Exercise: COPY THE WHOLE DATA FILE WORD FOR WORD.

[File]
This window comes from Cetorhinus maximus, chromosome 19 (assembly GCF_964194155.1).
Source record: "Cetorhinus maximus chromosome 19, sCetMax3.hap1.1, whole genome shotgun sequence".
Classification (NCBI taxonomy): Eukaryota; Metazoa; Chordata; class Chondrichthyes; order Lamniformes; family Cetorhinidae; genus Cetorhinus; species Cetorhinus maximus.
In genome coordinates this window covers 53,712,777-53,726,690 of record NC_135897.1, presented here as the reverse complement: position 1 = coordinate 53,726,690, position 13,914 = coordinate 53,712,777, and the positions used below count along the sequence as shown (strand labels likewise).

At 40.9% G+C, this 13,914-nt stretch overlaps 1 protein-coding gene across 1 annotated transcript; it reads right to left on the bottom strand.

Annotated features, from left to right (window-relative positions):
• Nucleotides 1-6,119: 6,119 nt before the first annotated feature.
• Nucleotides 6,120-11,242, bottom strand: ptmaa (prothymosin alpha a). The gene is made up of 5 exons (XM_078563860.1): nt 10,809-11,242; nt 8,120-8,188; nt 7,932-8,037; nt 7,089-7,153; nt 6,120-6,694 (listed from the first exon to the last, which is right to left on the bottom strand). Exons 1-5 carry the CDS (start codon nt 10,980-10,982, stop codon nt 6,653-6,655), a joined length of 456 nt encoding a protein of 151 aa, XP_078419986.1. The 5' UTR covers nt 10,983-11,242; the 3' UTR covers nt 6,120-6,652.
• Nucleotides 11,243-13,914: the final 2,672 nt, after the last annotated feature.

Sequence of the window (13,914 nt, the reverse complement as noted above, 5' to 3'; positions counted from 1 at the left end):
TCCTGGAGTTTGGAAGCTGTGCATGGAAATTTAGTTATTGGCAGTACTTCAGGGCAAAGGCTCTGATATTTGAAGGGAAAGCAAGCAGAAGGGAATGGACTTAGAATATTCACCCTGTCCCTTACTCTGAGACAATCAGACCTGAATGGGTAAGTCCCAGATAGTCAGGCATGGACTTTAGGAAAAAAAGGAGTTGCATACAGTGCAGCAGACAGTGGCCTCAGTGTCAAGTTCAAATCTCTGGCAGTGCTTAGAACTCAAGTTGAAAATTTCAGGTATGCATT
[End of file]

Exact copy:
This window comes from Cetorhinus maximus, chromosome 19 (assembly GCF_964194155.1).
Source record: "Cetorhinus maximus chromosome 19, sCetMax3.hap1.1, whole genome shotgun sequence".
Classification (NCBI taxonomy): Eukaryota; Metazoa; Chordata; class Chondrichthyes; order Lamniformes; family Cetorhinidae; genus Cetorhinus; species Cetorhinus maximus.
In genome coordinates this window covers 53,712,777-53,726,690 of record NC_135897.1, presented here as the reverse complement: position 1 = coordinate 53,726,690, position 13,914 = coordinate 53,712,777, and the positions used below count along the sequence as shown (strand labels likewise).

At 40.9% G+C, this 13,914-nt stretch overlaps 1 protein-coding gene across 1 annotated transcript; it reads right to left on the bottom strand.

Annotated features, from left to right (window-relative positions):
• Nucleotides 1-6,119: 6,119 nt before the first annotated feature.
• Nucleotides 6,120-11,242, bottom strand: ptmaa (prothymosin alpha a). The gene is made up of 5 exons (XM_078563860.1): nt 10,809-11,242; nt 8,120-8,188; nt 7,932-8,037; nt 7,089-7,153; nt 6,120-6,694 (listed from the first exon to the last, which is right to left on the bottom strand). Exons 1-5 carry the CDS (start codon nt 10,980-10,982, stop codon nt 6,653-6,655), a joined length of 456 nt encoding a protein of 151 aa, XP_078419986.1. The 5' UTR covers nt 10,983-11,242; the 3' UTR covers nt 6,120-6,652.
• Nucleotides 11,243-13,914: the final 2,672 nt, after the last annotated feature.

Sequence of the window (13,914 nt, the reverse complement as noted above, 5' to 3'; positions counted from 1 at the left end):
TCCTGGAGTTTGGAAGCTGTGCATGGAAATTTAGTTATTGGCAGTACTTCAGGGCAAAGGCTCTGATATTTGAAGGGAAAGCAAGCAGAAGGGAATGGACTTAGAATATTCACCCTGTCCCTTACTCTGAGACAATCAGACCTGAATGGGTAAGTCCCAGATAGTCAGGCATGGACTTTAGGAAAAAAAGGAGTTGCATACAGTGCAGCAGACAGTGGCCTCAGTGTCAAGTTCAAATCTCTGGCAGTGCTTAGAACTCAAGTTGAAAATTTCAGGTATGCATT